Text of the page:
I know I've been missing in action lately. I have a really good excuse! Really!
B had knee surgery recently, so I've been trying to take care of him as much as possible lately. I've learned something about myself during this period of convalescence. If he is home, I don't get nearly as much done as I usually do (or ought to). I have a tendency to want to entertain him while he's around. I know I should get off my butt and do something constructive, but it's just so much more fun to watch TV or movies, or play cards, or aggravate him... I mean, umm... mollycoddle him. Yeah...
Anyways, back to the point.
Vinegar! It's awesome stuff. My Gramma used to use it to clean with all the time, but I really didn't know it had quite as many uses as it does. I use it to clean in the kitchen, especially, because I don't trust the harsher chemical cleaners on counters and tables where I make food. I also use it on the floors, because apparently waxed hard wood does not really like chemicals all that well. They make the finish cloudy looking. Vinegar brightens it right up.
I recently bought a couple gallons of vinegar from Sam's club. It came in a cardboard box that had some interesting tips on it. I was already aware of some of these, but others were new to me. So, since the whole idea of this blogging gig is to share info and ideas, here they are:
1. Glassware: 1/2 c vinegar per gallon of rinse water will leave your glasses spotless. This also works in the rinse aid thingy in your dishwasher.
2. Toilet Cleaning: Pour some vinegar in your toilet bowl, let it stand for about five minutes, then flush. It even gets rid of most stains (though really tough ones or those above the water line might need scrubbing).
3. Bathtub: Wipe down the tub with vinegar and baking soda. The soda acts like a scrubbing agent. This works on sinks, counters, stoves, and all kinds of other surfaces.
4. Ants: You can deter ants by wiping down floors and counter tops with vinegar.
5. Grease: Plain old vinegar cuts grease, too.
6. Grass and weeds: Pour vinegar on unwanted grass and weeds to kill them. My friend Beth told me about this one just the other day. :)
7. Chrome: Vinegar polishes chrome, too. Careful, to wipe it off well, though. Vinegar is acidic enough to pit metal.
8. Shower Curtain: Vinegar removes soap scum and mildew, too.
9. Coffee Maker: The box says to fill the reservoir of your coffee pot with vinegar, then run a brew cycle, then run two cycles of plain water through to rinse. My Gramma just used diluted vinegar. She also would let it sit all day in the reservoir to loosen up limescale left by hard water. It works fabulously.
10. Irons: Mix one part salt to one part vinegar, heat and mix well. This will polish off any birn stains from the bottom of your iron. I imagine it would work well for cooked on stains on the stove, too.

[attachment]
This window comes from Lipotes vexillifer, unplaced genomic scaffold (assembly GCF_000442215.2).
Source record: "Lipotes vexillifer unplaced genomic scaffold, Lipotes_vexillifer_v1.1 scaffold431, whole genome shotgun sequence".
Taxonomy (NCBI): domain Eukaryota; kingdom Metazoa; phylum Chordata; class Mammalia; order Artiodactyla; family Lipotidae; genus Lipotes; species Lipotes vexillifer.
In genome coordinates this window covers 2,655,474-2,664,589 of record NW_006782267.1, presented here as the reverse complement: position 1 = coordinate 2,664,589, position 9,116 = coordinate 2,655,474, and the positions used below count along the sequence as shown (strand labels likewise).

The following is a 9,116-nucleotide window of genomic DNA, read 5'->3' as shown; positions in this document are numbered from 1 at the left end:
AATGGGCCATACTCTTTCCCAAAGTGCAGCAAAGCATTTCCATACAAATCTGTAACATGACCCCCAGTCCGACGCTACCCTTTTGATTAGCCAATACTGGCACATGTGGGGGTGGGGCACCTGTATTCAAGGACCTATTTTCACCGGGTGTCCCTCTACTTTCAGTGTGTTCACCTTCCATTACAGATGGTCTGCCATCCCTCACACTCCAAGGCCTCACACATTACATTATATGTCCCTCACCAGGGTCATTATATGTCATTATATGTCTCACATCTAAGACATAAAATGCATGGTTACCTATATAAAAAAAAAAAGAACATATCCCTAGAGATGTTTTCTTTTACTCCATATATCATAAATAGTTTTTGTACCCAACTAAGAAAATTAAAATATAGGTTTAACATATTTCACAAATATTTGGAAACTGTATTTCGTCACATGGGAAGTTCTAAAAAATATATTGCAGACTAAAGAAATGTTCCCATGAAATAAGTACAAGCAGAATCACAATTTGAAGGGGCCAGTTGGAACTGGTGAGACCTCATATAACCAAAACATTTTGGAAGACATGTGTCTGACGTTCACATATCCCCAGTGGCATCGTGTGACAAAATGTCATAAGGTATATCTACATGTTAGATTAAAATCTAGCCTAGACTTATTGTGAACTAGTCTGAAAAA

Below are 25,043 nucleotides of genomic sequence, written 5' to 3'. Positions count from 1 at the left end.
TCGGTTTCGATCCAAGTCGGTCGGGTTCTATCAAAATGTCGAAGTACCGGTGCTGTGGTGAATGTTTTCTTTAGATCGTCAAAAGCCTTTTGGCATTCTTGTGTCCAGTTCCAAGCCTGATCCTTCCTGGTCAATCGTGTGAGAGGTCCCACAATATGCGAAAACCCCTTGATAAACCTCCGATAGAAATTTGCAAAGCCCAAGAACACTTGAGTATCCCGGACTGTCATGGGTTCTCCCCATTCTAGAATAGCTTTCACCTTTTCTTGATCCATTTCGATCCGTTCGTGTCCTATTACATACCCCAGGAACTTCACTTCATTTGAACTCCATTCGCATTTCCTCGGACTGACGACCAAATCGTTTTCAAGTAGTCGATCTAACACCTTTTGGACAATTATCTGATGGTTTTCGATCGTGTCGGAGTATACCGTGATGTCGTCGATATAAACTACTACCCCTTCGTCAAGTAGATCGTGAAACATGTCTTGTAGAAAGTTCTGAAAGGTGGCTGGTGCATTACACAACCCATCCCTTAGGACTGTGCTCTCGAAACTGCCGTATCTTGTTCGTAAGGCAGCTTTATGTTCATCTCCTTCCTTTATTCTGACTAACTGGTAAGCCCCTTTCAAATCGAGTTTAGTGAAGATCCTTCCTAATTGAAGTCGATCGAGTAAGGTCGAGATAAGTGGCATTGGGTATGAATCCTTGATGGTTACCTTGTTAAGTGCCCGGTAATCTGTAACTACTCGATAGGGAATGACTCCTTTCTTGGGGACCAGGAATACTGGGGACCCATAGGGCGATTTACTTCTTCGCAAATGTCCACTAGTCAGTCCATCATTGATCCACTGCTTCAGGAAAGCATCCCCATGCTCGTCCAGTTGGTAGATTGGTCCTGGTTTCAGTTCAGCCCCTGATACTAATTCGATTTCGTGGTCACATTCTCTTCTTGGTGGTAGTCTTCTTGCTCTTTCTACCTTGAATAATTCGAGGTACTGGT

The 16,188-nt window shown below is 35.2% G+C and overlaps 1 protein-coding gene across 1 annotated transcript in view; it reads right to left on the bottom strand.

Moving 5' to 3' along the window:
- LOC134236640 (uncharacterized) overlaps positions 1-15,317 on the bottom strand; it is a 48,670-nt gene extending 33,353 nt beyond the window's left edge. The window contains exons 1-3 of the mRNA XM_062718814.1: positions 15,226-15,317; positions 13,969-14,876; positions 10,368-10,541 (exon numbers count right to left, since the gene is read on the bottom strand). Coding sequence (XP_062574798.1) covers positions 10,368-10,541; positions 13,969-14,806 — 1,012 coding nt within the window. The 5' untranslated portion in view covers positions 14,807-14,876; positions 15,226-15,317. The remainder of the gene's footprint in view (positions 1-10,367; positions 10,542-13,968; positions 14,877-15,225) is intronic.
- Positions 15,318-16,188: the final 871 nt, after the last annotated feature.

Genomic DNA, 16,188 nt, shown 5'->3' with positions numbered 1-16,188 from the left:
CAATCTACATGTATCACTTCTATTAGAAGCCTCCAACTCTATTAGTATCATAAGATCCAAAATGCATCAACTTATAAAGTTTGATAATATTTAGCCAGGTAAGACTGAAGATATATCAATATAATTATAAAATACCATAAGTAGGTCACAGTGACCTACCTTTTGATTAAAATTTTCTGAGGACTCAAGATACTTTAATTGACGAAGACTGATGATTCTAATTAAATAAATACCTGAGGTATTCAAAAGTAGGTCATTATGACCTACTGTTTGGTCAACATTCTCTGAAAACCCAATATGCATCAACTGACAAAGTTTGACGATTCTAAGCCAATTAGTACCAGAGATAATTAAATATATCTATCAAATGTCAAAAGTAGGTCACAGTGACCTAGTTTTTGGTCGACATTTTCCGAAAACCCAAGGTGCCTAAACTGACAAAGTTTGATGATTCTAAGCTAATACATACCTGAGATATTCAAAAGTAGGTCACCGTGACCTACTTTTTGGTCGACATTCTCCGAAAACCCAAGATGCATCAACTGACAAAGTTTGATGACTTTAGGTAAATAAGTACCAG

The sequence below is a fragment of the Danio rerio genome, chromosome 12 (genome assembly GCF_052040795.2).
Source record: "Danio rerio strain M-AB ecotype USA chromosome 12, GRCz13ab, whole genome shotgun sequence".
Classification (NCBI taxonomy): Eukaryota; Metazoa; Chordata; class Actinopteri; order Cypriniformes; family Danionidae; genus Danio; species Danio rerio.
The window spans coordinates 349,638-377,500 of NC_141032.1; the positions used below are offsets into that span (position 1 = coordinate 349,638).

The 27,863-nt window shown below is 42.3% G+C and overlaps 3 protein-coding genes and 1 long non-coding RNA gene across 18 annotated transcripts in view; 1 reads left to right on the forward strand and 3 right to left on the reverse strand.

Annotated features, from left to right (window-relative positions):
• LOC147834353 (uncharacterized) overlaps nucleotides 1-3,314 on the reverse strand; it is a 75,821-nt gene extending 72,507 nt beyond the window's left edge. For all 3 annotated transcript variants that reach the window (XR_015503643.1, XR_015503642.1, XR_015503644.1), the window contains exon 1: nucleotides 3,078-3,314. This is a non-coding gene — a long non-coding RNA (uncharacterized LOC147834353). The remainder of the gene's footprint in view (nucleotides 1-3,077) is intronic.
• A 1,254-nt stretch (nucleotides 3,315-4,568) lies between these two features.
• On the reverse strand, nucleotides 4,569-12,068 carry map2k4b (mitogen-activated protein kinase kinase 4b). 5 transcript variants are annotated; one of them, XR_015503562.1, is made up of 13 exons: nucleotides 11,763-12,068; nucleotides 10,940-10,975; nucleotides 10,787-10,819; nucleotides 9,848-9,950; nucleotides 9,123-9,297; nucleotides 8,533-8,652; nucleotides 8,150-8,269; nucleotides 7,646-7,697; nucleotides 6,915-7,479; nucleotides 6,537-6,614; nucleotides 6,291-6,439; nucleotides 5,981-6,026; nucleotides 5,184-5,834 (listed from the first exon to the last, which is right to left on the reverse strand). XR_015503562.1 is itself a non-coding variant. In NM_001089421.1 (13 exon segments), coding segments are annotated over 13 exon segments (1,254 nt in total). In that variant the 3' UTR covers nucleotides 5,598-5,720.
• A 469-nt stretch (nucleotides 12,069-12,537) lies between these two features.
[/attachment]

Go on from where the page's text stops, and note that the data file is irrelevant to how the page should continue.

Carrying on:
11. Vegetables: Liven up slightly wilted veggies by soaking them in cold water and vinegar. Careful not to soak them too long, though. Again, vinegar is an acid and will deteriorate them if given enough time.
12. Flowers: Put 2 tsp vinegar and 3 Tbsp sugar in a quart of warm water. It keeps the flowers fresh longer.
13. Cabbage: Put some vinegar in the water while you're cooking cabbage to keep the cabbage smell from lingering in the house.
14. Fish: That same principle applies to fish. Rub the fish with vinegar before cleaning it to keep the dead fish smell down.
15: Meat: Since I've said a few times now that vinegar is an acid, now's a good time to mention it's great for a marinade to tenderize and flavor meat. Mix 1/2 c of whatever vinegar you like with a cup of something else (like broth, bouillon, seasoned water) and soak the meat in it like you would any other marinade. Make a vinaigrette, or use your favorite vinaigrette for the same purpose.
16. Rice: 1 tsp of vinegar added to the water helps make rice fluffy. This is a trick I hadn't heard of but can't wait to try. Rice doesn't cook the same down there in Texas as it did higher up and farther north. It seems to take longer and require more water.
17. Cheese: Keep block cheese (or deli slices) fresher longer, and keep the edges from drying and curling by wrapping the cheese in a cloth that has been dampened with vinegar, then sealing it in a baggie.
18. Eggs: To have better formed egg whites, put a tsp of vinegar to the water. This is another one I hadn't heard of before, and I honestly am not entirely sure what they mean here. I assume poaching eggs... ?
19: Onion: Again with the smell help. Wash your hands with a bit of vinegar to get onion smell off of them. (As an aside, vinegar is great to spray in shoes, around the laundry area, in laundry hampers, pet areas, or anywhere else that might have a bit of an odor. You can mix in a bit of lemon juice to leave a hint of lemon freshness behind after the vinegar smell goes away. Vinegar's smell dissipates really quickly, and it doesn't just mask odors. It actually kills the germs and bacteria that cause them, so it get's rid of odors.)
Really, now, don't you feel silly for spending so much money on all those fancy chemical cleaners? spend a couple of dollars on a couple of gallons of vinegar, after you've used up all those other things with ingredients you can't pronounce.